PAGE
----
GOALS have played a huge part in my life, and I am so thankful for them during both my sporting career and during my darkest days.

During my career as an athlete, I always had goals to work towards; medalling at international competitions, securing a spot on the British Senior team, qualifying for the Glasgow Commonwealth Games, winning the Glasgow Commonwealth Games, qualifying for an Olympic Games, become world champion.

Now, some of these goals never happened, and I will discuss ‘failure’ in another column. Goals were not only a key component in my judo career, but also in my recovery after my accident in 2016.

It was the goals I set myself throughout my recovery that kept me motivated and sane (for a better word). My goals gave me hope and a purpose each day. Even now, nearly six years after my accident and seven years since my judo career ended, I still set myself goals and work on those daily.

I think we are all great at setting our New Year resolution goals, and personally I am not a fan of New Year resolutions.

Some of us may have already kicked these resolutions to the kerb, but every day is an opportunity to go after what we want! Do we really need a New Year to decide we want to make a change or focus on something we want to achieve? No! We can do that any day, month, time that we choose.

We have the power to dictate what and when our goals are set and then make them happen. Common goals I hear often include 'I’m going to lose two stone before my summer holiday'; 'I am going to pass all my exams'; 'I am going to get that job / promotion'; 'I am going to learn a foreign language'.

All excellent goals, however that is my opinion and that is not important. The beauty of goals is that they are personable to you. You do not need anyone’s approval to set and work on your own goals, you don’t even need to share them if you don’t want to. They are your exclusive goals you want to reach in your life, and you have the control over them and that is a wonderful realisation.

So, my challenge to you whilst reading this – and you can do this roughly in your head – is help you set yourself a goal. What do you want to do, achieve, reach or anything that means something to you, what goal do you want to set yourself?

Let me work through my previous goal of qualifying for the Glasgow Commonwealth Games (GCWG) 2014 for judo as an example. OK we have a goal Steph brilliant job done, what’s next? That is the right question to ask! What next? It is not enough to simply have a goal then sit back and wait for it to happen. You need to create a plan and work hard to achieve it.

Let me take you back to high school PE and learning about SMART goals (Specific, Measurable, Achievable, Realistic, Time). You should be able to explain each letter and how they are relevant to your goal.

For me, S – it was an identified competition. M – come CCWG2014 I would be there, or I wouldn’t. A – I was full-time training in the sport of judo. R – I was currently ranked number one in Scotland. T – selections are to be announced June 2014.

So there my goal was detailed and clear in my head, write down your own goal in this format and it really will help you dive in deep and allow you to gain clarity and focus in on it.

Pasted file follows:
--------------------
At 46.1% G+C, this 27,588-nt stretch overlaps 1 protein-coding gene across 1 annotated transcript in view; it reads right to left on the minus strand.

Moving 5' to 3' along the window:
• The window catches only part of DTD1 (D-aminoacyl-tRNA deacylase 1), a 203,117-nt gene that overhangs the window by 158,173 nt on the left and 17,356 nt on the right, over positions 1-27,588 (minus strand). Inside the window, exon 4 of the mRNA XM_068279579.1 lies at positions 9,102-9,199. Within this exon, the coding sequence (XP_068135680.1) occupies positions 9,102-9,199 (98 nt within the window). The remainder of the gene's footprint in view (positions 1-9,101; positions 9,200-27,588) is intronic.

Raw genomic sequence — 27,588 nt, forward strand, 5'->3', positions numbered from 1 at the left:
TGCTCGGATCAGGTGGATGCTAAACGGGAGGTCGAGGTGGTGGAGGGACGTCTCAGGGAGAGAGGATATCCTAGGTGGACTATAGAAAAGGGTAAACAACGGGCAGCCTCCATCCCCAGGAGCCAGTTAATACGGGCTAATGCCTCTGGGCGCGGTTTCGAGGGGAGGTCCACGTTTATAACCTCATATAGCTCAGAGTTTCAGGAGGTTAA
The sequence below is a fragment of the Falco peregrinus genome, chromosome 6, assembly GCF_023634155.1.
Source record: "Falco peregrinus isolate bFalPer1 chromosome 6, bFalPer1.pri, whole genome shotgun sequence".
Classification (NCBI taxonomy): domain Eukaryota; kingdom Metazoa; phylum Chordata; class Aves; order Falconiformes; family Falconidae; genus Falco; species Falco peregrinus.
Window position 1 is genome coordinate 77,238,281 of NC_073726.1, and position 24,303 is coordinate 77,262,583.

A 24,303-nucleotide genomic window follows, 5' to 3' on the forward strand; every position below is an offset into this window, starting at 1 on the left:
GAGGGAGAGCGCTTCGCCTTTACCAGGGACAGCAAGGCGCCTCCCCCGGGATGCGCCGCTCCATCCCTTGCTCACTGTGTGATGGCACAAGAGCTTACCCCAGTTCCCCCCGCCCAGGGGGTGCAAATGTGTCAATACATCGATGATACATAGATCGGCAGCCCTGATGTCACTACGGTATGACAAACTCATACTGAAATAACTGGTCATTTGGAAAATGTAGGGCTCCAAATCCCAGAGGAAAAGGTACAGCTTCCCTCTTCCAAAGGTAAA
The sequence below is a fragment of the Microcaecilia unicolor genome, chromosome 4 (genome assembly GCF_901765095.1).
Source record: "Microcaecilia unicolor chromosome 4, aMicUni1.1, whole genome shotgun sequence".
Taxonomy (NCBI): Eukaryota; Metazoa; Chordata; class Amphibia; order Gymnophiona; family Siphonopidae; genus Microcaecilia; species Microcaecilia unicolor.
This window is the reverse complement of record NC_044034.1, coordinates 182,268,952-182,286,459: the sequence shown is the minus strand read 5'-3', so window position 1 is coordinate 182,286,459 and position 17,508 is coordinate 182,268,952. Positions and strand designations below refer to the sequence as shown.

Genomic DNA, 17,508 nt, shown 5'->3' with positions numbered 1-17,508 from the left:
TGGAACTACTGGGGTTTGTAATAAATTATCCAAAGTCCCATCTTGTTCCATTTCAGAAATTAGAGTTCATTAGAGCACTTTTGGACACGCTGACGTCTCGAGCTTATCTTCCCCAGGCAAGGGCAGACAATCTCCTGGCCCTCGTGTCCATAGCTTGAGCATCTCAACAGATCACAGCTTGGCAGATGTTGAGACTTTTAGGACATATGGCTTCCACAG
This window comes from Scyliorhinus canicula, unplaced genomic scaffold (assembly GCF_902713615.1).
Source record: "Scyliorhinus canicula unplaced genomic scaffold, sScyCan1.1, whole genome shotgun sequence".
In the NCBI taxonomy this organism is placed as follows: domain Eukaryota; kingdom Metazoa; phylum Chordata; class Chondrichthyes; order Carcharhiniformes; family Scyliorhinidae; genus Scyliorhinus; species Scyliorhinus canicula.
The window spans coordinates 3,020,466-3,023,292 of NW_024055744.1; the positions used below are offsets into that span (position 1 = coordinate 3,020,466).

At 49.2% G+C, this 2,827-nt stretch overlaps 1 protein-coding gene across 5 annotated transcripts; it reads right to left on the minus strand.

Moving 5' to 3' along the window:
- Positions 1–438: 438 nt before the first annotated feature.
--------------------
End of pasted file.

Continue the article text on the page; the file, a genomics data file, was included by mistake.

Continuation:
OK, so we have a clear goal outlined, feet up job done. Nope. We need to make this happen. Let’s look at the GCWG as my long-term goal that I set with a period of two years to reach. I now needed to focus on lots of little goals, short term goals, to help me make my outcome happen.

So, for me short term goals seem so simple like turning up to training, trying my best, listening, and working with my coaches. Steph that is so obvious and yes, it is, but sometimes we can brush over the fine details without realising just how important they are.

If I wasn’t working on these three basic things, I would not have built a strong foundation to pursue that GCWG selection. So those are the short-term goals I am working on every week. OK, I also need to focus on competitions, winning fights and results to earn me qualification points. Judo is a weight-controlled sport, so I have to make sure I am meeting all my nutrition requirements and staying hydrated whilst maintaining my fighting weight.

I need to make sure I allow my body enough rest, sure this meant sacrificing a lot of nights out and parties but as Chris Hoy once said, it’s all about those marginal gains that can make the difference between reaching something and not. And, just like that, I have created a stairway towards my long-term goal.

Think of each step on the stairs as a short-term goal which is helping you on your journey to reach that prize. Setting short term goals are also key as they help keep you motivated and spur you on when times are difficult.

So, whatever your goal is, sit down with a pen and paper and write it out, map out your journey up the stairs and get started on it. Remember, it doesn’t matter what your goal is or what you write, you are in complete control so have fun and go after what it is that you really want but haven’t gotten round to.

Do your best because when you reach that goal, and all your hard work has paid off you will look back and feel so proud and happy with yourself.

No matter how big or small your goal is, it’s yours so own it and smash it, take control with your own strength and power.